In addition to reading many nominated titles, the committee discusses whether particular books offer enough in “meat” for discussion and consideration for the whole community.
This leads to an ongoing question about book groups–why are some books so great for promoting discussion, when other perfectly good books fall flat? I ran into my friend, Barb, at Leon’s this week, and this was the question on her mind, too.
A few years ago, as part of my Notable Books reading, I read Jon Krakauer’s “Into Thin Air.” I loved the story, but put it down and didn’t think much more about it. Then, as I ran into more and more people who’d read the book, I couldn’t believe all of the different ways in which people thought about it, and wanted to talk about it. And then I had plenty to talk about, too! My theory is that the people in that book inspired opinion after opinion, and their intense interactions during the blizzard on the mountain kept us talking, and talking, and talking.
So…what books have you found to be great at promoting discussion? Any books that YOU loved that fizzled when it came to kindling a conversation?
Olive Kitteridge is a character in each of these short stories, set in a small town in Maine during the late twentieth century. Olive stars in some of the stories, but barely walks through other ones. She’s a teacher, and so in a position to know many people. Strout describes her as physically large and awkward. Socially, she often says the wrong thing and finds herself stoking her own resentment when people disappoint her.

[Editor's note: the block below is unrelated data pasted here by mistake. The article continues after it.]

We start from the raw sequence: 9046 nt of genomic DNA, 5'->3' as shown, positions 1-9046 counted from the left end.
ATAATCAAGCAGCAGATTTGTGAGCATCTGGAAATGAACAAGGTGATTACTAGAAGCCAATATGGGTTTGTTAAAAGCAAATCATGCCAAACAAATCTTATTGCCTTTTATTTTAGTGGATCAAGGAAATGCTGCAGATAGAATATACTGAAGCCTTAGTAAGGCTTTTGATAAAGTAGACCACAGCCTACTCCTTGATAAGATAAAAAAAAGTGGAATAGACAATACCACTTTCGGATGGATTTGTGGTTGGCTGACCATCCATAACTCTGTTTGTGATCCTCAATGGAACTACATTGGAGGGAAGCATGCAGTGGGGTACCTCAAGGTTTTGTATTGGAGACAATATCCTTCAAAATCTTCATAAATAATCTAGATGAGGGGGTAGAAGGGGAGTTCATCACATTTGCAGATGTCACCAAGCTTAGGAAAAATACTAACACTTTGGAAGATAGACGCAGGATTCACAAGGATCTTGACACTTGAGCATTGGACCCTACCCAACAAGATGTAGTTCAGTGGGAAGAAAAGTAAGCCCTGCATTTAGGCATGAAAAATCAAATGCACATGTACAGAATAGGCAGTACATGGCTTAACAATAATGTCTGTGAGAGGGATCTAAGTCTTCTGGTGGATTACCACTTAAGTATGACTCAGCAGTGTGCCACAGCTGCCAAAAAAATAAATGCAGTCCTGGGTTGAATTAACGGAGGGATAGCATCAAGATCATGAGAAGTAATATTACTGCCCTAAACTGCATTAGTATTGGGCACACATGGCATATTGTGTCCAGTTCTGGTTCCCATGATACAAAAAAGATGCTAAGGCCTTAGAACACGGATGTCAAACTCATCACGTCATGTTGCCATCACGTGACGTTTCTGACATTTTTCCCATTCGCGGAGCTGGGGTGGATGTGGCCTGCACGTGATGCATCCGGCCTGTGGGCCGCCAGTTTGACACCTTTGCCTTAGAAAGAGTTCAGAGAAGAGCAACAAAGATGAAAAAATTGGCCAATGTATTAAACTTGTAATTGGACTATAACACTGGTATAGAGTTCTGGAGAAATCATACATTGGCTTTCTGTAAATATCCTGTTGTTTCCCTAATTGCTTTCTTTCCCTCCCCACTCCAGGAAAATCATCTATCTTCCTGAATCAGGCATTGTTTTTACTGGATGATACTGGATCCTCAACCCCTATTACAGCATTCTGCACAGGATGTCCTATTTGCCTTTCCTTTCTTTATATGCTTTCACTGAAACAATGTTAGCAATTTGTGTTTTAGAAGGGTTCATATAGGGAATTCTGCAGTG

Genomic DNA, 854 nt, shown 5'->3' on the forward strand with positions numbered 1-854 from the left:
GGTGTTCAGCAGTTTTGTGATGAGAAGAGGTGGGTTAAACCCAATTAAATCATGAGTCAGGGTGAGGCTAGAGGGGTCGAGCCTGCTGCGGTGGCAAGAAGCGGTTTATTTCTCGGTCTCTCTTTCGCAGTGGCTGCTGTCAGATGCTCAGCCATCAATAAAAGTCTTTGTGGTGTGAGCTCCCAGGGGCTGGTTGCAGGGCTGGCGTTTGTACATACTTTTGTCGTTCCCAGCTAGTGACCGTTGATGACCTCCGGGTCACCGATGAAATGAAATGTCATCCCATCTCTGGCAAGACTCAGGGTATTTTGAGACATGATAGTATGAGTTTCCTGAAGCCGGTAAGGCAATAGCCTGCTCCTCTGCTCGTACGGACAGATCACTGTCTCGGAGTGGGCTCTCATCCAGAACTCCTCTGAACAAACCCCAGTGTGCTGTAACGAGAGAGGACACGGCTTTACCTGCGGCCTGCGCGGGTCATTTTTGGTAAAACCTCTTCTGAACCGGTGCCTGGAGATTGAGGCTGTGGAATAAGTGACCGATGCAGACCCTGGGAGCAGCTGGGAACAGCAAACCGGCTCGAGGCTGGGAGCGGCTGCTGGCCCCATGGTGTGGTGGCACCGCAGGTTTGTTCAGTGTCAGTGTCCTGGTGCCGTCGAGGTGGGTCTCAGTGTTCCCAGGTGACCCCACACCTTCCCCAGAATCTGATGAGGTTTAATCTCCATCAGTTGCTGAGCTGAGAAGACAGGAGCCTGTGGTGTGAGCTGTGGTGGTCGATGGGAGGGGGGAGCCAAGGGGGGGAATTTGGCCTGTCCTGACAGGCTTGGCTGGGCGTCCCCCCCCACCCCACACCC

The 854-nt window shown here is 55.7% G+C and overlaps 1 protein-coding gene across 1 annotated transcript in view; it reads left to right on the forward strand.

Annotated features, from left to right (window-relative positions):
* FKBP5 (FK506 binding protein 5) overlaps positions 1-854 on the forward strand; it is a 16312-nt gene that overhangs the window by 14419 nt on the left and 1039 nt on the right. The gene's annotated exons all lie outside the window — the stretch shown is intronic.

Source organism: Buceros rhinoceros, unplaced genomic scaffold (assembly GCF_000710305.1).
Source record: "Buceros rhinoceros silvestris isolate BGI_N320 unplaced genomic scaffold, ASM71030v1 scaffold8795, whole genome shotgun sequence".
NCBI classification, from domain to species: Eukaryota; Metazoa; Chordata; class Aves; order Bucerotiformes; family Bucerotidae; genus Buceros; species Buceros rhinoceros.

Strout makes the most of the short story. Each one seems to answer a “what if” question. What if the mother of the groom hears the bride laughing at her? What if a man on his way to commit suicide is called on to save a drowning woman? What if a little girl must keep her older sister’s secret about running away? She turns a sharp eye to social interactions, not looking away when cruelty enters where kindness would help. And yet, people figure out how to connect with each other and get on with life. In some ways, Strout reminds me here of my favorite short story writer, Alice Munro.
I read this book more like a novel, straight through. I usually find, though, that I enjoy short stories more when I take some time to savor one before moving on to the next.
To whom would I recommend this? To people who like short stories, and to some who say that they don’t. To people who find small town life interesting, and to people who love everyday life described well.
Have you read this? What did you think?